Get over yourself.
It’s true this congregation is small and elderly. That doesn’t mean they are blind. We see your expressions of disgust. Your body language radiates contempt. You shuffle in late and rush out immediately afterwards. You roll your eyes at the liturgy. Smirk at the greeter.
I would say maybe you are uncomfortable, but the truth is you are downright rude. Don’t you think we have ears? We hear your nails clack against the screen as you text during service. Your whispered mockery carries to the pews around you. Yes, we stand and sit and stand again. Yes, we have an altar and stain glass windows. Yes, there is actual wine used in communion. What did you expect visiting a traditional Lutheran church?
Perhaps you are visiting for a class. If that is the case, all the more shame on you. How can you take other denominations seriously if you do nothing but look for differences? You alienate your own family and in doing so cause more pain to this sweet, loving congregation than you know.
Do you feel more comfortable, surrounding yourself with your friends and barely speaking to anyone else? You come in packs. I understand it might feel awkward showing up alone. There is security in likeminded friends but also complacency. You circle in on yourselves like a wagon train afraid of attack. These older Christians may wear hearing aids and take a few minutes to stand up, but the truth is they have more wisdom and life experience to offer than a whole room full of college students.
We heard you grumbling about filling out the Guest Card. Something about spam in your inbox and receiving enough e-mails already. The truth is the older gentleman who asked you to do that will take those cards and pray over them all week. By Wednesday you will get a card in the mail, not an impersonal thanks, but a hand-written note of gratitude that you came. The lady sitting behind you will text you on Friday and ask how your week went. The pastor’s wife will make sure you know when the next fellowship meal is, and she’ll probably send you home with food. The whole congregation will remember your name and greet you with joy the next time you come.
If you come back.
Few do, much to their loss.
I know it is hard to be a college student away from home and without a church. Congregations rarely treat you like an actual member. They expect you to move on and you either get ignored or become a short term project. So you seek a new church, one “meeting your needs.” And when that one fails to do it, yet another. Especially here in the South, you have limitless choices. That cycle leads to burnout. By your senior year, I guarantee you will think the church is overrated. Out of touch. Unconnected with your faith.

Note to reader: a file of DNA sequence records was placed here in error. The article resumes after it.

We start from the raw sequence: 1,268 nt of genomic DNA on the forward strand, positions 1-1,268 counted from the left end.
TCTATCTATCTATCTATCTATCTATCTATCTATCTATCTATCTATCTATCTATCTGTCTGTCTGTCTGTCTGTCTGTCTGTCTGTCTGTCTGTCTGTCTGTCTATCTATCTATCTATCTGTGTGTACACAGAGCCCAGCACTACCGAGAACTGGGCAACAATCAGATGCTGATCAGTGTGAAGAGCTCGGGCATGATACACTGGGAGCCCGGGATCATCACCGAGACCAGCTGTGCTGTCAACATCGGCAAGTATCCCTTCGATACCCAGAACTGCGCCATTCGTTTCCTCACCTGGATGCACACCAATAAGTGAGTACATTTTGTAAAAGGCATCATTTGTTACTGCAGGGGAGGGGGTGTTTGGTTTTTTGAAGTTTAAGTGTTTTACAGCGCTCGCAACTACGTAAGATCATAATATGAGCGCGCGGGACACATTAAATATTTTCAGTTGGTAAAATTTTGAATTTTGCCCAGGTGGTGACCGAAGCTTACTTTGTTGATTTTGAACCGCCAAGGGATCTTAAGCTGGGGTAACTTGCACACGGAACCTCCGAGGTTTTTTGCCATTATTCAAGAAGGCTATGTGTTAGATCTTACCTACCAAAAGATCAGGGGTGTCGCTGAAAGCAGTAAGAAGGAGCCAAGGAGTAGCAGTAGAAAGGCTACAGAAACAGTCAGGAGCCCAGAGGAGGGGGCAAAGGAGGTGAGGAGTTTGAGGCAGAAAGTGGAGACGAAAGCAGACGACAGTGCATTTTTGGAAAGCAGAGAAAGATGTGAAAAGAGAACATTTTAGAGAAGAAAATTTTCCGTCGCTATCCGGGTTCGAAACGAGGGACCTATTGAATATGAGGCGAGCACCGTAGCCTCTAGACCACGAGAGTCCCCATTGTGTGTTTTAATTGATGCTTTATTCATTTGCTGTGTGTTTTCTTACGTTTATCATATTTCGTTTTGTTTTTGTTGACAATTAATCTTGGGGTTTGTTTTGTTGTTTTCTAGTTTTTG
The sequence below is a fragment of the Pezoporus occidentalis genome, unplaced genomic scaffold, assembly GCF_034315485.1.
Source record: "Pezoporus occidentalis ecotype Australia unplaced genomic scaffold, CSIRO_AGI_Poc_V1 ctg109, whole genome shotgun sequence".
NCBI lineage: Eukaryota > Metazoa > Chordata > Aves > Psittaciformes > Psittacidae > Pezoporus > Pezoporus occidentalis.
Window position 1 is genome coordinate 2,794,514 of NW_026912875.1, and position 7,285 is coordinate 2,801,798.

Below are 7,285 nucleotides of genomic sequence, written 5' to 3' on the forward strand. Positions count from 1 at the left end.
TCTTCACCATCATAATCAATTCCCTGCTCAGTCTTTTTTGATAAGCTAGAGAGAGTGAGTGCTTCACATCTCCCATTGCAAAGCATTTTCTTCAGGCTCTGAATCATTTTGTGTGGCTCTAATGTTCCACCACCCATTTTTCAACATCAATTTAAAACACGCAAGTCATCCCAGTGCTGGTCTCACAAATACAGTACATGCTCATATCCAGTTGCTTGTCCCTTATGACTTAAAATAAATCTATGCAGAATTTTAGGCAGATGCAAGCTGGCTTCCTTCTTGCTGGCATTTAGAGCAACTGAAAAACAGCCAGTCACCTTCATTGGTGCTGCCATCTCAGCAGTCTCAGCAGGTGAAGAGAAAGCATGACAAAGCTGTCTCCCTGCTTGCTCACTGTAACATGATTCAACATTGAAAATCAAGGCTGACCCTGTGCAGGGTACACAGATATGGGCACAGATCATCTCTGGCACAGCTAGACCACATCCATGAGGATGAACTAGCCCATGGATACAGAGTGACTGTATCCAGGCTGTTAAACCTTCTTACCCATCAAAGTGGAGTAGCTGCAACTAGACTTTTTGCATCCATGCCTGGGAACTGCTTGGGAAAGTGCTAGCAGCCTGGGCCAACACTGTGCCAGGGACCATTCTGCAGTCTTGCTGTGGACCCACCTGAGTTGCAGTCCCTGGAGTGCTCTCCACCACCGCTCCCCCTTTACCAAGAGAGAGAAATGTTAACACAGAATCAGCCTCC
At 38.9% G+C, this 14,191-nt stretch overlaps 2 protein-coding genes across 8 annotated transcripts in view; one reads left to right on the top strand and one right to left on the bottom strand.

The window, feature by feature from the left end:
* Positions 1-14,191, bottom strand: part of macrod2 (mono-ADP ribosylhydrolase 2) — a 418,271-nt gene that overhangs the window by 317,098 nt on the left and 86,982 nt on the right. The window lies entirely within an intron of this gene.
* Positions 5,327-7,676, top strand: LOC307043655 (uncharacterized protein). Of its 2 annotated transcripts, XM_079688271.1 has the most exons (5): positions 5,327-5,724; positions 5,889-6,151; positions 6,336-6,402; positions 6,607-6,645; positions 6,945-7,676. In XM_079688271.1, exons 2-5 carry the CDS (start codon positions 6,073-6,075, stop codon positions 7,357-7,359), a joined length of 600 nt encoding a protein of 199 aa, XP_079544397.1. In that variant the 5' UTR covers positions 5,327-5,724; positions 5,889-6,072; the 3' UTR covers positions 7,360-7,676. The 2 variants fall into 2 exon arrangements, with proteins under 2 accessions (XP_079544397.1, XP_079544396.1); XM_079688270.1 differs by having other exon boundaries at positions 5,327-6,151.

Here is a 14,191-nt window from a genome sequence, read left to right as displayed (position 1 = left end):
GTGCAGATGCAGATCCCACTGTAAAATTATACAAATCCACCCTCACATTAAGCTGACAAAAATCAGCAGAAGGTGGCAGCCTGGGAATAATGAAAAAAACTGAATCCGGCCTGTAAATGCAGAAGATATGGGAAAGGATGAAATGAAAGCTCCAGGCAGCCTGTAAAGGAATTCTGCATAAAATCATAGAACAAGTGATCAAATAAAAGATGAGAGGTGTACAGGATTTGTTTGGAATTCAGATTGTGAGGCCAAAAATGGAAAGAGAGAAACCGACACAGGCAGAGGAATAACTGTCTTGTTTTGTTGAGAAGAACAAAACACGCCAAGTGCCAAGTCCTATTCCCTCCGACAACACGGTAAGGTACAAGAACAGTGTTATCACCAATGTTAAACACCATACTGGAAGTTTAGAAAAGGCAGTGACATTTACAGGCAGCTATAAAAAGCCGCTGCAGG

I’m not saying my church is the answer to your problems. All I know is that it was the answer to mine. You barge in, full of arrogance and self-supposed superiority, and you miss the earnest sweetness of this Body. You miss the power of gathering together and repeating the Confession and Absolution, the Lord’s Prayer, and the Apostle’s Creed. You miss the beauty of these old hymns. You miss the wisdom of the sermon. Today the pastor preached on believing the fullness of God’s promises. It spoke to me, but did you even hear it? We all heard your phone. Could you hear our love?
Because this congregation does love you. It is not just because you are young. It is not because you are a new face. They love you because you stepped through those doors. It is something I still cannot fully grasp. It refreshes my soul every time I come Sunday morning. I wish you could experience it.
But you rushed, you eye-rolled, and finally you rejected. What you didn’t see was the wistful glances sent your way as you hurried to your car. You missed the questions directed at Rina and me, the only two college students who remained. “Do you know them? Couldn’t they stay for lunch? Will they be back?”
I don’t know if my words will reach you. I pray they do. I hope you will enter that next congregation more respectfully, that you will listen and befriend those around you. I pray God will lead you to a place you will grow. If you go to church for warm fuzzies and an emotional high, your faith will falter. I know because mine did. A good church body keeps you grounded. Fellowship, communal reading of God’s word, prayer with other believers, and submission to one another develop a stronger Christian walk. In our individualistic culture, I challenge you to recognize that the church was not designed for your personal pleasure or pure edification. It is give and take. It’s a family and in some ways all the clichés about family apply. Family can be embarrassing, confusing, and painful. Yet in the end, no one is more committed to you. We need fellow believers in all our messiness and pain because together we grow. Together we encourage, admonish, strengthen, and testify to God’s faithfulness in our lives every single day. Faith doesn’t take place in a vacuum.
Find a church and instead of thinking about what you can get, find ways you can give. It starts, though, with grace and understanding. I do encourage you to get over yourself. Set aside your pride. Turn off your phone. Listen, really listen, to those around you. I hope you can hear the love they are trying to send your way. This family wants to embrace you. Please, let them bless you.